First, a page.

239. Backchannel Message From the Ambassador to Vietnam (Bunker) to the President’s Assistant for National Security Affairs (Kissinger)1

313. Subject: Thieu’s Present Attitude toward Negotiations. Refs: A) WHS 2294; B) Saigon 0300; C) Saigon 0308.2

My assessment of Thieu’s present attitude concerning negotiations and the draft agreement does not differ in any material sense from the views I expressed in my two most recent messages of December 18 and 23 (refs B and C). These messages might be reviewed as background.
Thieu has continued his efforts to develop support for his position concentrating largely on the issue of NVA troops remaining in South Viet-Nam. The emphasis, however, has been more on the juridical principle involved rather than the actual fact of these troops being in South Viet-Nam. I think Thieu realizes the difficulty of securing an actual withdrawal or even of identifying NVA troops as such. He is genuinely concerned with the principle involved, i.e., that the agreement should recognize either directly or by implication their right to be in South Viet-Nam. He has accepted somewhat reluctantly by now, I believe, the fact that the GVN has the ability to deal with the NVA forces.
Thieu has continued his efforts to develop support for his position within the country and is now turning his attention toward means by which he hopes to influence public and Congressional opinion in the United States. The 5,000 military students released from school to carry on proselytizing efforts in the provinces are continuing their efforts and we have reports that they have been generally effective. Within the last few days, Thieu has called in Archbishop Binh and the Bishop of Danang to whom he has expounded at length his position on the draft agreement. He has repeated that whether to sign or not to sign the agreement in its present form is only a choice between sudden or [Page 876] lingering death for which he cannot take responsibility. He has urged on them the importance of getting the message to Catholics in the United States and abroad. He has asked the Bishop of Long Xuyen to permit Father Thanh Hung, presently in the United States, to return to Saigon to be briefed on the GVN position and return to carry the message to American Catholics. Thieu is also planning to have a number of Senators and Deputies proceed to the United States in their individual capacities, not as an official delegation, to present the GVN position to members of the Senate and House with whom they are acquainted. He has also asked former Foreign Minister Dr. Tran Van Do and former Ambassador Bui Diem to proceed to the United States in order to present the GVN case to their numerous acquaintances there. In recent conversations I have had with both they have expressed understanding of the realities of the situation in the United States as it affects Viet-Nam and I think that they can be counted on to give Thieu a realistic report of what they discover during their visit.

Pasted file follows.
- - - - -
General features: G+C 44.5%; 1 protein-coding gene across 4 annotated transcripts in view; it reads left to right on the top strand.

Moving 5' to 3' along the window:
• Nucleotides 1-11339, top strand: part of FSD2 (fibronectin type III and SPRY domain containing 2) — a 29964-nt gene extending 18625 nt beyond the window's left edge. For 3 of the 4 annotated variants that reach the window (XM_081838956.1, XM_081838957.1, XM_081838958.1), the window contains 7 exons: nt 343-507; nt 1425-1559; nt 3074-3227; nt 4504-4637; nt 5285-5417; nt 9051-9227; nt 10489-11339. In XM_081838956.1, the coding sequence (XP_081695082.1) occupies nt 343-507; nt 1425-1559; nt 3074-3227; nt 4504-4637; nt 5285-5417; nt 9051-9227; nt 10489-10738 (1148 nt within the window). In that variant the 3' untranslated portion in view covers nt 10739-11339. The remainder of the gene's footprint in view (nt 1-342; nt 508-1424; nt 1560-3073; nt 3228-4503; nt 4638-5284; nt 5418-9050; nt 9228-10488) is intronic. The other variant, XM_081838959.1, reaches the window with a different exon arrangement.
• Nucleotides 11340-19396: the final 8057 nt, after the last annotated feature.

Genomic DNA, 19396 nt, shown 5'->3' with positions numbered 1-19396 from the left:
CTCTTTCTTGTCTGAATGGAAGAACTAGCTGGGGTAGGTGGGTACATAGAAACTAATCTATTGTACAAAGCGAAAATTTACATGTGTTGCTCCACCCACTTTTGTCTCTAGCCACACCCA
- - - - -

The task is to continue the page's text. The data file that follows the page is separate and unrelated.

I think that all these moves fit into Thieu’s strategy of playing for time. He prides himself on the fact that his maneuvering has secured him additional time and has made good use of it. The GVN is certainly considerably stronger today than it was at the end of October. (Conversely the enemy is considerably weaker and this raises the question whether they are at this time ready for a ceasefire; they have far fewer “leopard spots” from which to operate than they had in October.)
Thieu will go on playing this game as long as we let him. He will hope that he will gradually gain support for his position abroad and especially to have some effect on opinion in the United States and in the Congress. He will hope that Hanoi may play into his hands by making unreasonable demands, e.g., by insisting on a control commission so emasculated that it will be obviously ineffectual and that negotiations thus might be stymied for another period.

On the other hand, Thieu is aware of the fact that in other directions time is running out:

  • —He is sensitive to the fact that he has been made to appear an obstacle to peace. His sensitivity to this is evident in his complaint to his listeners that he has been made to appear as an obstacle to peace whereas the determination of Hanoi to dominate all of Viet-Nam is the real obstacle.
  • —That Congress will meet on January 3. He is apprehensive concerning its mood, that if he appears to be the obstacle to peace Congress could cut off funds for his support.